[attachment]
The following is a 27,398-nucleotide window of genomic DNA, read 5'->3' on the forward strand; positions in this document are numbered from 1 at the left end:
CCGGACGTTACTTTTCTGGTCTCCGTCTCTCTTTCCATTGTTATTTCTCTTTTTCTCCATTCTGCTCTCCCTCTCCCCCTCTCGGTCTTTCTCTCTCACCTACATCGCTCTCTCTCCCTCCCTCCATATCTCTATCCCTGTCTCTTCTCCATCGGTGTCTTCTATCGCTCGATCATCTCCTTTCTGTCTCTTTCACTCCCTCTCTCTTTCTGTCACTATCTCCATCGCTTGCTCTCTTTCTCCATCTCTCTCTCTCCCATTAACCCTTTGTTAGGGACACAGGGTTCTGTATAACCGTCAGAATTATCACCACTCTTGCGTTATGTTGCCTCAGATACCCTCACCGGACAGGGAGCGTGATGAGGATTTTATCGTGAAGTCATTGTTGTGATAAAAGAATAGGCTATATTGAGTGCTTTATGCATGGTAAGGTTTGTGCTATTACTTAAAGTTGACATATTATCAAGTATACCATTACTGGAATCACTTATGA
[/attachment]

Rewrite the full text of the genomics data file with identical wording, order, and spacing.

The following is a 27,398-nucleotide window of genomic DNA, read 5'->3' on the forward strand; positions in this document are numbered from 1 at the left end:
CCGGACGTTACTTTTCTGGTCTCCGTCTCTCTTTCCATTGTTATTTCTCTTTTTCTCCATTCTGCTCTCCCTCTCCCCCTCTCGGTCTTTCTCTCTCACCTACATCGCTCTCTCTCCCTCCCTCCATATCTCTATCCCTGTCTCTTCTCCATCGGTGTCTTCTATCGCTCGATCATCTCCTTTCTGTCTCTTTCACTCCCTCTCTCTTTCTGTCACTATCTCCATCGCTTGCTCTCTTTCTCCATCTCTCTCTCTCCCATTAACCCTTTGTTAGGGACACAGGGTTCTGTATAACCGTCAGAATTATCACCACTCTTGCGTTATGTTGCCTCAGATACCCTCACCGGACAGGGAGCGTGATGAGGATTTTATCGTGAAGTCATTGTTGTGATAAAAGAATAGGCTATATTGAGTGCTTTATGCATGGTAAGGTTTGTGCTATTACTTAAAGTTGACATATTATCAAGTATACCATTACTGGAATCACTTATGA